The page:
• Is Westchester Ready for NYC's Spillover Effect?

  • MARCH 17, 2016 | ECONOMIC DEVELOPMENT, REAL ESTATE, TRANSPORTATION, YOUNG PROFESSIONALS

  • Seth Pinsky, RXR Realty, says Region Is at a Critical Crossroads; “We can’t let this moment pass.”

  • New York City may be enjoying record success, but that very success – record population, record employment, record tourism – may do it in. “The greatest threat is the inability of the city to accommodate all of the growth that’s happening in a cost-effective way,” said Seth Pinsky, executive vice president of RXR Realty, at a BOMA luncheon on March 10.

    New York City may be experiencing affordability issues, but that’s creating an incredible opportunity for the suburbs, he believes. “What’s happening is there are too many people trying to live in desirable locations with an urban feel that are proximate to all the advantages that NYC has to offer. We've seen this...


    ...with the migration from Manhattan to places like Brooklyn and Queens in the outer boroughs, where populations would never have thought of living outside of Manhattan, and are now willing to live in the outer boroughs. And we’ve also seen that in places outside of downtown, places like Jersey City, Hoboken, Stamford, and even here in White Plains.” Pinsky will be one of the featured speakers at "Westchester: County of Tomorrow," an amazing conference on April 29, that addresses Smart Growth, east-west rapid transit in Westchester, funding through public-private partnerships, and much much more.

    The challenge is to provide housing that is affordable for the workforce – the teachers, police, firefighters, as well as for those who love the urban vibe: millennials, Young Professionals, and retirees.

    “So given this, many suburban communities today have to change the traditional suburban model. They have a long neglected asset that’s right in their core, and that is their downtowns, many of which have exactly the characteristics that the very populations that they’re losing to New York City are looking for: architectural character, diversity, walkability, and access to NYC’s core.”

    Pinsky believes Westchester can do something about it. “The key is transit,” he says. Better transit means a wider area in which to create desirable urban areas. "Think of it not just for the public good, but as an investment n affordability,” he advises.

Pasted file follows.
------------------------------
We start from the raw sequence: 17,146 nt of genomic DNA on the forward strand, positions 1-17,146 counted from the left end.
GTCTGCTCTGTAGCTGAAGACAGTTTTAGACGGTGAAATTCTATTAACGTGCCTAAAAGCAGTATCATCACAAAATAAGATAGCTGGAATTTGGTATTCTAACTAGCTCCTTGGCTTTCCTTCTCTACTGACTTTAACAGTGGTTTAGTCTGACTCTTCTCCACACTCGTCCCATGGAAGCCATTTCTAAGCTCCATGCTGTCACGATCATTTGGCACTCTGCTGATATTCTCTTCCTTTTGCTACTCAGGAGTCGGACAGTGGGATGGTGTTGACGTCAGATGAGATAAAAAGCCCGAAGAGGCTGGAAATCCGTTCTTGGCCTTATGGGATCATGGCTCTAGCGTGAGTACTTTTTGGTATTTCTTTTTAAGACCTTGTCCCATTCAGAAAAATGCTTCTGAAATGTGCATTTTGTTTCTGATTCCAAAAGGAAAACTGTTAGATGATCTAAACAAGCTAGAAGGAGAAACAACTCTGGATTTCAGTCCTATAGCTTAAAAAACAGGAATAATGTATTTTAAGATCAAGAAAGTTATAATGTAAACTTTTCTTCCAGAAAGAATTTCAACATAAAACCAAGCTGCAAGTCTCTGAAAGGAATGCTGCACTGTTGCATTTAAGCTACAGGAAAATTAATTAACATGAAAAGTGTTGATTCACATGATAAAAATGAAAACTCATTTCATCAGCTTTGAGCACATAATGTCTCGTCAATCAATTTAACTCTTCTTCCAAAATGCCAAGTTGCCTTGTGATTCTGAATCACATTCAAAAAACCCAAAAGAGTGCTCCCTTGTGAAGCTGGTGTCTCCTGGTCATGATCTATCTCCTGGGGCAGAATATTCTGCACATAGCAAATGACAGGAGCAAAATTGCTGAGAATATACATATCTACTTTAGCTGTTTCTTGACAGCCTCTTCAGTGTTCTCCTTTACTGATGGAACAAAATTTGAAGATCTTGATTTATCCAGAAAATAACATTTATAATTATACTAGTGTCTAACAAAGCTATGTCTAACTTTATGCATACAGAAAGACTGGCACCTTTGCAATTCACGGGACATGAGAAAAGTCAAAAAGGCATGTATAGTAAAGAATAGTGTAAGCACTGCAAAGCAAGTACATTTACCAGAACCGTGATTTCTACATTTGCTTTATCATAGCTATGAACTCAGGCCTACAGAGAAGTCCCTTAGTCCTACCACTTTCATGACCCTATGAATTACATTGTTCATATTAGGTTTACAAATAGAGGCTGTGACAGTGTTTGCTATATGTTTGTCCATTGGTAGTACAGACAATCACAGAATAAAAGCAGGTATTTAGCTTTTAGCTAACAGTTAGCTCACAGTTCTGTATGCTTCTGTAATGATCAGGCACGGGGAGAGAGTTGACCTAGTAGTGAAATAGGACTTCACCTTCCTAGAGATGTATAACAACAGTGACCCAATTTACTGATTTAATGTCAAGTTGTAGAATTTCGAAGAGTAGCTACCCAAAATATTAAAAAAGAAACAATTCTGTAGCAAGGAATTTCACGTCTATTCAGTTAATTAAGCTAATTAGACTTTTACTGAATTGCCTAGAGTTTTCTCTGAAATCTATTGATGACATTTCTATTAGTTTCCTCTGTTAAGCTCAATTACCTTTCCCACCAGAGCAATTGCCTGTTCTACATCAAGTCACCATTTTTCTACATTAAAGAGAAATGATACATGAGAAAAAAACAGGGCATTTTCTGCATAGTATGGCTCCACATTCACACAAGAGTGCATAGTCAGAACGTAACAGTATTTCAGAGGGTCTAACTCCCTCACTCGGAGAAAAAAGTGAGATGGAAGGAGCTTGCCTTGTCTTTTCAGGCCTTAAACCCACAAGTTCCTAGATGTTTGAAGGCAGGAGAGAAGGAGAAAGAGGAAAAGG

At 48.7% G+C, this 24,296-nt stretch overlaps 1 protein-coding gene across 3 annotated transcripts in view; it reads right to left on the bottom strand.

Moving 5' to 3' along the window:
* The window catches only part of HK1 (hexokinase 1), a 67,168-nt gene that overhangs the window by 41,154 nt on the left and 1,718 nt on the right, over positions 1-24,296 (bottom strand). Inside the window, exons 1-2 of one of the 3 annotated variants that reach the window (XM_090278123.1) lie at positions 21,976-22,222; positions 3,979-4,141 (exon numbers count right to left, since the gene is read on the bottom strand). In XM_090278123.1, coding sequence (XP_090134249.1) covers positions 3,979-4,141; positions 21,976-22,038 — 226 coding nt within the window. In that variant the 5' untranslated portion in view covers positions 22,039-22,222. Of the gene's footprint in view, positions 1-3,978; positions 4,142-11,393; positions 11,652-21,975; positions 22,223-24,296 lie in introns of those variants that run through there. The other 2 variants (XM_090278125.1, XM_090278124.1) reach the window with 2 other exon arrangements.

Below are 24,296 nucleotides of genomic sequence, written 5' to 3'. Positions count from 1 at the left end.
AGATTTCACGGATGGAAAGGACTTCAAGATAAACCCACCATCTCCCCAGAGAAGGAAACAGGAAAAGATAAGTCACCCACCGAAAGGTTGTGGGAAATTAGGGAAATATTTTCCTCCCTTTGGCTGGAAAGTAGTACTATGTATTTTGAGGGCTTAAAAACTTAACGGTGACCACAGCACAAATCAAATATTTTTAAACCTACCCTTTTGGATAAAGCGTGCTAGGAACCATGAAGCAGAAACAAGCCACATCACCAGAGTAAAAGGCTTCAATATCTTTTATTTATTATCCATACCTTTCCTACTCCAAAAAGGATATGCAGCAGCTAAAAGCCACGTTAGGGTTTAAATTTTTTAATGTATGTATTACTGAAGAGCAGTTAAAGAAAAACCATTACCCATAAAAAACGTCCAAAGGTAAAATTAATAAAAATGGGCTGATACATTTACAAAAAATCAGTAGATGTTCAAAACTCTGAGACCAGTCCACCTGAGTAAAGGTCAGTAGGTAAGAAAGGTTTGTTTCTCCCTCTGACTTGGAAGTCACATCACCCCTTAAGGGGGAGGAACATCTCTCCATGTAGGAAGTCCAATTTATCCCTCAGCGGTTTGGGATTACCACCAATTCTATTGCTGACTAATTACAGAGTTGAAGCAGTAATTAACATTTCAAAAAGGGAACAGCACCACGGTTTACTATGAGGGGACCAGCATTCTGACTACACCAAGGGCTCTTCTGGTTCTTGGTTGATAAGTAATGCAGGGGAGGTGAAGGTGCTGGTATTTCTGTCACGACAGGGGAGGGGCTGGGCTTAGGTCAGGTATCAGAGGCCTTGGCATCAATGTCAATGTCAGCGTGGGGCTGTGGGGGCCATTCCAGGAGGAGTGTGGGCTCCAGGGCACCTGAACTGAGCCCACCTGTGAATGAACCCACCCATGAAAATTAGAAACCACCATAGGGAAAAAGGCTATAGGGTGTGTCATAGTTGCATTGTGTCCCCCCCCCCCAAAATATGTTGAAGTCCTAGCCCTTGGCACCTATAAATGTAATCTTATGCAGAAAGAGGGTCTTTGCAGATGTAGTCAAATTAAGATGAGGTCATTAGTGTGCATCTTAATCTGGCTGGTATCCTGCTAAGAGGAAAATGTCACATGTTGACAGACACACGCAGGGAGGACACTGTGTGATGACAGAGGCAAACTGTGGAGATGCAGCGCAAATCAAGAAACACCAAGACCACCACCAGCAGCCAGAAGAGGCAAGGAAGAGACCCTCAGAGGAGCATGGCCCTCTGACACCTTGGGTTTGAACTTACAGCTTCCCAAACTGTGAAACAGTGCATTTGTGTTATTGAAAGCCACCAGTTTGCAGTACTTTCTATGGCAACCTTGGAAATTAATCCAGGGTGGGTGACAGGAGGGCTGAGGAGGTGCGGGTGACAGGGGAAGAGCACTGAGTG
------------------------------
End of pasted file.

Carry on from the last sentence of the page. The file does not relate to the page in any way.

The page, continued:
Second, we need to encourage more suburban communities to foster development around that transit. RXR is putting its money where its mouth is.

    In Yonkers, steps from the Metro-North and Amtrak station in downtown, with service to Grand Central being 30 minutes, RXR is investing almost $200 million to take a site and transform it into a 575,000 sq. ft. two-tower development, with over 240 apartments and about 35,000 sq. ft. of retail. The project will not only create new housing for the very populations that the suburbs are losing to NYC, but also will create new jobs, new services for existing residents, and create millions and millions of dollars in tax revenue for the City of Yonkers. And in New Rochelle, RXR was named master developer with Renaissance Downtown. Together, RDRXR will develop approximately 4 million square feet of residential, commercial and retail space.

    “What we learned in New Rochelle, is that this kind of development is a win, win, win, win. For developers, it’s a chance to build new units in a tight market with good returns even at local market rents. For renters, it increases the supply of affordable units in the region by thousands of thousands of units. For the City of New Rochelle, it generates tens of millions in new tax revenue and critical new economic activity. For the region, it gives us a chance to rethink our suburbs in a more sustainable way.”

    This is only the beginning. Yet Pinksy believes we need to step up to the plate. “The New York region is at a critical crossroads; we can’t let this moment pass. We have to take bold steps; we have to make communities more affordable, more competitive. And, in short, we have to unharness our downtown areas, which are areas that we have kept shackled for far too long.”


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